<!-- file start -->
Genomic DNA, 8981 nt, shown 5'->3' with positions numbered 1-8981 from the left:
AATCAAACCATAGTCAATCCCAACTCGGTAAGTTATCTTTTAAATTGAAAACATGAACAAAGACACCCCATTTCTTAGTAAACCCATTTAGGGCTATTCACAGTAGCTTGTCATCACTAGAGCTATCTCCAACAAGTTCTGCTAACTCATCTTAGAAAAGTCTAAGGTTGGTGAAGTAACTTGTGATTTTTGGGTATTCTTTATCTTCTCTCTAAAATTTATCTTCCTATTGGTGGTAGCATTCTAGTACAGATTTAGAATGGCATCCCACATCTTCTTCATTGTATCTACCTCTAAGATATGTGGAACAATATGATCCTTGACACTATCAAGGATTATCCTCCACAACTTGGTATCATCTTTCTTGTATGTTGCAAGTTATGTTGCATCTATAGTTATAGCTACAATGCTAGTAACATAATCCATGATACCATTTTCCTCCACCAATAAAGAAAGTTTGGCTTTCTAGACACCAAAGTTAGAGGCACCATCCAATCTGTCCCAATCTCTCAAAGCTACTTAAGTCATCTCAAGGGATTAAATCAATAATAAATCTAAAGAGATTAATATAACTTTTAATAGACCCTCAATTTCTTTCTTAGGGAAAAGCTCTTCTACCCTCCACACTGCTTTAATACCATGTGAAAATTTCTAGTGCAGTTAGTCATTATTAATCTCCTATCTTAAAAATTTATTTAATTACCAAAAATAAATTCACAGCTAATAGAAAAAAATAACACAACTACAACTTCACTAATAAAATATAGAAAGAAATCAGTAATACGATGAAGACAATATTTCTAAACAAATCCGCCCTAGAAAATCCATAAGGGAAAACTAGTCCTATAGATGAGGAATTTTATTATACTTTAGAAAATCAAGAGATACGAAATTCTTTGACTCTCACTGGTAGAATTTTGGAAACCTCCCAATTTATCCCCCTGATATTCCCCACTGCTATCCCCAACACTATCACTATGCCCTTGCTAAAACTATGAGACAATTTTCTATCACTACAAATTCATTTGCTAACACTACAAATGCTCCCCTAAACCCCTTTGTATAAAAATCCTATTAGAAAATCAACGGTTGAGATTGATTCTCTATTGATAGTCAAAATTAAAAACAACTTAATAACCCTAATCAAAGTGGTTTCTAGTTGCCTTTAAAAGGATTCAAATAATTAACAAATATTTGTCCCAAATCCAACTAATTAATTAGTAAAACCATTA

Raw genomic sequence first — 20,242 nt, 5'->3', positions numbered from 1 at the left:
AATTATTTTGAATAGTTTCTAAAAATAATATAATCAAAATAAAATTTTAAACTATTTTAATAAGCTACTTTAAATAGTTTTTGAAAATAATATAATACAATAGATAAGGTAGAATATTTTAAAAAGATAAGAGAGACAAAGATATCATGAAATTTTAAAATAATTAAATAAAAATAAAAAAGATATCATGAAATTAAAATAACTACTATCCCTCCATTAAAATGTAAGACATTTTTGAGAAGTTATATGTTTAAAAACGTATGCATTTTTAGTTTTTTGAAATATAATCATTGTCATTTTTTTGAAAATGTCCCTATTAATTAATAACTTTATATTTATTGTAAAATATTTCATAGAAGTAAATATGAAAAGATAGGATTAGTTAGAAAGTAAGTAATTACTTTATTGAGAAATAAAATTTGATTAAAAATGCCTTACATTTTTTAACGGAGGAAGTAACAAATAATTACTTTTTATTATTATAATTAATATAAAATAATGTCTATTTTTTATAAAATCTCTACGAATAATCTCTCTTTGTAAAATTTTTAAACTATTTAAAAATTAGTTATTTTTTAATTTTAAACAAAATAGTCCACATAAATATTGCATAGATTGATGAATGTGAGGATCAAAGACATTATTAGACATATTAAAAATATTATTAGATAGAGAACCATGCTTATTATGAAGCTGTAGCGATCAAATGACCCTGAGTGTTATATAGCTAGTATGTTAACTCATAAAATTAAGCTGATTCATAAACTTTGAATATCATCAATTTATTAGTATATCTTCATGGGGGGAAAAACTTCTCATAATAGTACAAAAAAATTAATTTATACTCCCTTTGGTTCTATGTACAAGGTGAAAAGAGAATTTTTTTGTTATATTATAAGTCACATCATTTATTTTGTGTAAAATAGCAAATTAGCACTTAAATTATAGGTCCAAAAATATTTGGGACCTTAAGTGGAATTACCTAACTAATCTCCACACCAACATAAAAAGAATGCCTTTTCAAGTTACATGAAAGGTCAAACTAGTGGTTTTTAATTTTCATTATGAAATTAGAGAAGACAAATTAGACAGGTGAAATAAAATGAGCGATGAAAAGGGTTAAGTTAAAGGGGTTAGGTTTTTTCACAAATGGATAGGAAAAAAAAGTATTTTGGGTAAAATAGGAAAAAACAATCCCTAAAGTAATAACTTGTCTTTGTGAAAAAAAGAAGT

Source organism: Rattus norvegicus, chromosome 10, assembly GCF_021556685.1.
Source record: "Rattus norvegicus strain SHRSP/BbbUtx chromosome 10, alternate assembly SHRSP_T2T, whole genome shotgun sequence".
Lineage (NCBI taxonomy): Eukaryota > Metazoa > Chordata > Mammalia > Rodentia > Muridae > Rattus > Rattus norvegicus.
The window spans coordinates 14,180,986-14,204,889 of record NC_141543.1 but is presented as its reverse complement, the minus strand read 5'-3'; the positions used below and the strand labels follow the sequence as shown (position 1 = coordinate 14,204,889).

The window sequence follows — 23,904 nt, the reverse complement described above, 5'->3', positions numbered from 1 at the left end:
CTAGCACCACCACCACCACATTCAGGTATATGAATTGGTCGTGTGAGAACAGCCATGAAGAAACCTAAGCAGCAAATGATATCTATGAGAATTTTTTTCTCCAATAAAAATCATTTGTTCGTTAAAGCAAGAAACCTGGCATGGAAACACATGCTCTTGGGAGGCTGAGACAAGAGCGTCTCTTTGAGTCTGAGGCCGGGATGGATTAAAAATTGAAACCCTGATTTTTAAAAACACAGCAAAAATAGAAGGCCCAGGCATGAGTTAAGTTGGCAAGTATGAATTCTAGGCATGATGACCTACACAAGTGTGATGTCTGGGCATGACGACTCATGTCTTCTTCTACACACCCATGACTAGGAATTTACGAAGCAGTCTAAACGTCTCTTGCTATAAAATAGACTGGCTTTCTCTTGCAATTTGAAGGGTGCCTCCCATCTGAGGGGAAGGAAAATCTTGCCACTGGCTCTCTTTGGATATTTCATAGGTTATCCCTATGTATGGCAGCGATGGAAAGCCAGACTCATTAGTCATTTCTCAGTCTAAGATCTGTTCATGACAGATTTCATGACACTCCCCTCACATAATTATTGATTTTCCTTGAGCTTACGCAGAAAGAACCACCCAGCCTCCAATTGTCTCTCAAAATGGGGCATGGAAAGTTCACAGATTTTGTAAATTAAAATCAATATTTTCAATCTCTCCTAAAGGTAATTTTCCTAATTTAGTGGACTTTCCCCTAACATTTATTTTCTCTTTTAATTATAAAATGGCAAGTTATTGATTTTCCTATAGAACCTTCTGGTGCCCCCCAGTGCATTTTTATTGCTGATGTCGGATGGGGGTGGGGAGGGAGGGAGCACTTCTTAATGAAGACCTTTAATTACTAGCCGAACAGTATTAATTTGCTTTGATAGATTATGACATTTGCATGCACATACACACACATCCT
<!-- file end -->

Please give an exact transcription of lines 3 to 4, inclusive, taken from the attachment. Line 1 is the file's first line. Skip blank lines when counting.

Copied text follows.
Raw genomic sequence first — 20,242 nt, 5'->3', positions numbered from 1 at the left:
AATTATTTTGAATAGTTTCTAAAAATAATATAATCAAAATAAAATTTTAAACTATTTTAATAAGCTACTTTAAATAGTTTTTGAAAATAATATAATACAATAGATAAGGTAGAATATTTTAAAAAGATAAGAGAGACAAAGATATCATGAAATTTTAAAATAATTAAATAAAAATAAAAAAGATATCATGAAATTAAAATAACTACTATCCCTCCATTAAAATGTAAGACATTTTTGAGAAGTTATATGTTTAAAAACGTATGCATTTTTAGTTTTTTGAAATATAATCATTGTCATTTTTTTGAAAATGTCCCTATTAATTAATAACTTTATATTTATTGTAAAATATTTCATAGAAGTAAATATGAAAAGATAGGATTAGTTAGAAAGTAAGTAATTACTTTATTGAGAAATAAAATTTGATTAAAAATGCCTTACATTTTTTAACGGAGGAAGTAACAAATAATTACTTTTTATTATTATAATTAATATAAAATAATGTCTATTTTTTATAAAATCTCTACGAATAATCTCTCTTTGTAAAATTTTTAAACTATTTAAAAATTAGTTATTTTTTAATTTTAAACAAAATAGTCCACATAAATATTGCATAGATTGATGAATGTGAGGATCAAAGACATTATTAGACATATTAAAAATATTATTAGATAGAGAACCATGCTTATTATGAAGCTGTAGCGATCAAATGACCCTGAGTGTTATATAGCTAGTATGTTAACTCATAAAATTAAGCTGATTCATAAACTTTGAATATCATCAATTTATTAGTATATCTTCATGGGGGGAAAAACTTCTCATAATAGTACAAAAAAATTAATTTATACTCCCTTTGGTTCTATGTACAAGGTGAAAAGAGAATTTTTTTGTTATATTATAAGTCACATCATTTATTTTGTGTAAAATAGCAAATTAGCACTTAAATTATAGGTCCAAAAATATTTGGGACCTTAAGTGGAATTACCTAACTAATCTCCACACCAACATAAAAAGAATGCCTTTTCAAGTTACATGAAAGGTCAAACTAGTGGTTTTTAATTTTCATTATGAAATTAGAGAAGACAAATTAGACAGGTGAAATAAAATGAGCGATGAAAAGGGTTAAGTTAAAGGGGTTAGGTTTTTTCACAAATGGATAGGAAAAAAAAGTATTTTGGGTAAAATAGGAAAAAACAATCCCTAAAGTAATAACTTGTCTTTGTGAAAAAAAGAAGT